I often write articles that offer advice on self-improvement and how we can be the best versions of ourselves at work and play.
But I've recently noticed how we're bombarded with advice on how to be even healthier, happier, smarter, wealthier – and I'm not sure about you, but I've had enough!
All this information is feeling too oppressive. As though it's having the opposite effect of what it's trying to achieve. Throw in a whole unhealthy dose of social media where we always see other people having the time of their lives, and it's no wonder many of us are feeling inadequate, depressed and worthless.
In which case, allow me to give you a break with some alternative tips. And hopefully, it'll take away that stupid pressure on our generation, and reassure us that it's ok to be where we are right now.
1. Let it be, let it be
First and foremost, if you're feeling overwhelmed by the pressure to be so god damn perfect and successful all the time, take a deep breath and say out loud: "It doesn't matter!" Throw in a decent swear word, if you like. I certainly do.
Because all this talk of over-the-top self-improvement can be pointless, it's boring. Just take a chill and try and find some balance. You know deep down what you need to do to be happy, healthy and prosperous. You don't need to become obsessive about it. It's ok to relax.
2. Accept non-perfection
Do you know your biggest critic? That's you, that is. The voice in your head that's always telling you you're a failure. That you're not good enough, or will never amount to anything. Have a kind word with yourself, will you? And, even better, ditch the perfectionist attitude. Perfection doesn't exist.
Failure is a wonderful thing. It teaches us how to do better next time. In which case, always do your best – and accept that mistakes will be made and that things won't be perfect. And that it's perfectly healthy and normal. When you realise this, you'll feel so relieved.
3. Give yourself a break
There's a quote by Nassim Nicholas Taleb: "Only in recent history has 'working hard' signalled pride rather than shame" – and it makes me sad because it sums up today's disappointing work culture. When did we place success on how much we work? It's ludicrous.
Studies have shown that working longer hours doesn't mean you get more stuff done – it's counter-productive.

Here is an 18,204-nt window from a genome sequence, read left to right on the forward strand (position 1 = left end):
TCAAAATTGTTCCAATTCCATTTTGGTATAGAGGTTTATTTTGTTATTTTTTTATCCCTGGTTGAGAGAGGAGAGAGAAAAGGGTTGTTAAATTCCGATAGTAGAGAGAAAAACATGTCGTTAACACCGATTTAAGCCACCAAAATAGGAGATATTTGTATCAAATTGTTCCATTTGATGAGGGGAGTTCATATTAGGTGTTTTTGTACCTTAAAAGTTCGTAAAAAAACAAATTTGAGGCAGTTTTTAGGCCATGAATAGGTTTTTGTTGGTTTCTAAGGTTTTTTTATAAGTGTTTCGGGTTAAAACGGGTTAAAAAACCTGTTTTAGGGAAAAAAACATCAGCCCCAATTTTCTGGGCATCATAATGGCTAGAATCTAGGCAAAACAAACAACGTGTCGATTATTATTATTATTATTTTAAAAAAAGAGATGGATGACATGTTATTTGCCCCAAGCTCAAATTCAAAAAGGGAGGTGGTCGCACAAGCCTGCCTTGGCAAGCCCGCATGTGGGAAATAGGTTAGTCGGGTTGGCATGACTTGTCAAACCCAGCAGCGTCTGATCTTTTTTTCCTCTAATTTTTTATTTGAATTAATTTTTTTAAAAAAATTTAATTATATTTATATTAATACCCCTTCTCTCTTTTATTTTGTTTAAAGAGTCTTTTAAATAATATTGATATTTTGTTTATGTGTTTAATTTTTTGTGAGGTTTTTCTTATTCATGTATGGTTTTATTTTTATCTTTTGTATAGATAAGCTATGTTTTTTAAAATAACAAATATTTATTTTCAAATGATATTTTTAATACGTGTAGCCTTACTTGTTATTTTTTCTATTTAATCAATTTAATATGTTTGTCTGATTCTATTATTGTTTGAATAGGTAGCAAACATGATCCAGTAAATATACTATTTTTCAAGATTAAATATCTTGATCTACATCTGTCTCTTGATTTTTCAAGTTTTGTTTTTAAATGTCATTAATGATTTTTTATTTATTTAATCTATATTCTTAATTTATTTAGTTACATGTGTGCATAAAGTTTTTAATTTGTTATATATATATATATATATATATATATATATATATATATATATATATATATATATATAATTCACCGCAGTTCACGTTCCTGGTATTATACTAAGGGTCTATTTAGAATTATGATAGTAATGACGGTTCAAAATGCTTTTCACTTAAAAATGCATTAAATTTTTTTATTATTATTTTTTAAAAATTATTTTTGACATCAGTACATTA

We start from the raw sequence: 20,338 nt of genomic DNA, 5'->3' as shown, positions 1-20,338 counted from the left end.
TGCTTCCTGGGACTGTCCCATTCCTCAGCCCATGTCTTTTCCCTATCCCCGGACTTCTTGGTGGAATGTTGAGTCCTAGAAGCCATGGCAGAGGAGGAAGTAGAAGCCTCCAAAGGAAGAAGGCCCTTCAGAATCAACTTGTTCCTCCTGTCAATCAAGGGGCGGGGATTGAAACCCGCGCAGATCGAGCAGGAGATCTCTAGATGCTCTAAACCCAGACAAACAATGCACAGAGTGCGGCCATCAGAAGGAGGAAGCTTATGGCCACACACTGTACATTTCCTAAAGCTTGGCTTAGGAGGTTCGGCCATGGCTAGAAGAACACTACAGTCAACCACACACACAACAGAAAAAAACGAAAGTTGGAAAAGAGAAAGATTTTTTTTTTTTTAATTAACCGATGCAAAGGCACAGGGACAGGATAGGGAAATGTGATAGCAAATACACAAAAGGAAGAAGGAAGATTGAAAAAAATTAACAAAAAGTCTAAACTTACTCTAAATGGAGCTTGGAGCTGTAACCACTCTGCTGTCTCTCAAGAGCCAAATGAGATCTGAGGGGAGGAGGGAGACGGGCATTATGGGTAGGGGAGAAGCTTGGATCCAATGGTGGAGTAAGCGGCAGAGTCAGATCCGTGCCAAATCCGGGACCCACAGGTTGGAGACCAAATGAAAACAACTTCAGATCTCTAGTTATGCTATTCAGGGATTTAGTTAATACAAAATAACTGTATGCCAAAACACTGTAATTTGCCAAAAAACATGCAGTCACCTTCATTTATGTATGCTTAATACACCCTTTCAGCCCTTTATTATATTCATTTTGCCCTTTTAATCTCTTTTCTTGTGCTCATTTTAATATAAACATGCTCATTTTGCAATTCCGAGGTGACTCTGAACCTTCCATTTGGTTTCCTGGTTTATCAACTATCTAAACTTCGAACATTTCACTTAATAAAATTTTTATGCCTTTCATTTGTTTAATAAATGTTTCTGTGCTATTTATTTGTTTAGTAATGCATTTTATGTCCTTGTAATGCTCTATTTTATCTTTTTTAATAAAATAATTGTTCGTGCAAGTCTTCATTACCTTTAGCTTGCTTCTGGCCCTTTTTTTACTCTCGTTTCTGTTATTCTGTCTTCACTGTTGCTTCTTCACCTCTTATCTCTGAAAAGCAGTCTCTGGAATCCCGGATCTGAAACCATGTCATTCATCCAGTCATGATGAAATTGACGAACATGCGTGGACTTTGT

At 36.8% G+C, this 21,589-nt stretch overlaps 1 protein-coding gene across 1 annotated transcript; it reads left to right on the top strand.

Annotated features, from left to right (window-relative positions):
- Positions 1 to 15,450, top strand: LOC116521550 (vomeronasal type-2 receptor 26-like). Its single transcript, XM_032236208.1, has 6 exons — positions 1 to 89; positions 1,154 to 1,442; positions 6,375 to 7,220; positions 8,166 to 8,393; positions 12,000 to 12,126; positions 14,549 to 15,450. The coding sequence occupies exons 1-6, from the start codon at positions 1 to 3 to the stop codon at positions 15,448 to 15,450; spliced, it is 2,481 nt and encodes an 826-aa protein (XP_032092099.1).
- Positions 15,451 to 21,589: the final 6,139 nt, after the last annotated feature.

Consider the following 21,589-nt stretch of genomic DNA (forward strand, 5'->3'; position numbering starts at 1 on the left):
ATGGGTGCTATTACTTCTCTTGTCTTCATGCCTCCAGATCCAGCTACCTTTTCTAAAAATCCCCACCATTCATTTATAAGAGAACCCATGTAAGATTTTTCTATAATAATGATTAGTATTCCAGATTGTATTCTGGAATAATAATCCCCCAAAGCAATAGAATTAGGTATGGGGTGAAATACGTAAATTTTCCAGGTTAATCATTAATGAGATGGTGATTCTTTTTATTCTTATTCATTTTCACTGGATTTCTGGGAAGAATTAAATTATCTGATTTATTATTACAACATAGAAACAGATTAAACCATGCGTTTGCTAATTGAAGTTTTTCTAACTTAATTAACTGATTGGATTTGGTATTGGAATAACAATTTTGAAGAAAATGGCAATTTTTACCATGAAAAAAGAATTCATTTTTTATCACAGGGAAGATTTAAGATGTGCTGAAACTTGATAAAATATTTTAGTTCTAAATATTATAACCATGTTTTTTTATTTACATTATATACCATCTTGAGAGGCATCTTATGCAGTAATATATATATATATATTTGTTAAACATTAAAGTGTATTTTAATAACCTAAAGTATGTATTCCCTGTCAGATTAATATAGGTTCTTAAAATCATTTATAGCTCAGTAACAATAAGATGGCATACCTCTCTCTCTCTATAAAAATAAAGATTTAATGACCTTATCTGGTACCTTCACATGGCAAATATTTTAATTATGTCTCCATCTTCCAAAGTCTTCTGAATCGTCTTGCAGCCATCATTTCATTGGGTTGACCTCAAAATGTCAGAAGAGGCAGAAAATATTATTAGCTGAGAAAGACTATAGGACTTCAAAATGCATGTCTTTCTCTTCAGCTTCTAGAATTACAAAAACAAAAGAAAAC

If you're at your desk 15 hours each day, what are you doing? With focus and minimum distraction, you could easily tackle your job list in half that time – freeing up your day to focus on rest. What can you do right now to change how long you work? What's distracting you from getting things done? Could any of these productivity tips make a difference?
Your problem might be procrastination – or it could be that you're not charging enough for your time. In which case, is it time to raise rates with clients and work less for more money?
4. Acknowledge you do not always see the real picture
You know when you're trying to cut back on the booze, and then you go for a walk on a summer's evening, and you see lots of people out drinking – it's easy to assume everyone's drinking all the time, and that you're missing out, right? Wrong.
It's the same with work. You see others working hard when you've downed tools, and you worry that you're not doing the same, and how you'll get left behind. Co-working spaces, in particular, can sometimes leave us feeling worthless, when we see others pushing themselves to their limits.
The same can be said for social media. Through our Instagram and Facebook feeds, we're always seeing other people having a blast – going on fantastic holidays, enjoying fun-filled nights out and smiling all the time. It's easy to see why FOMO is on the rise amongst younger generations.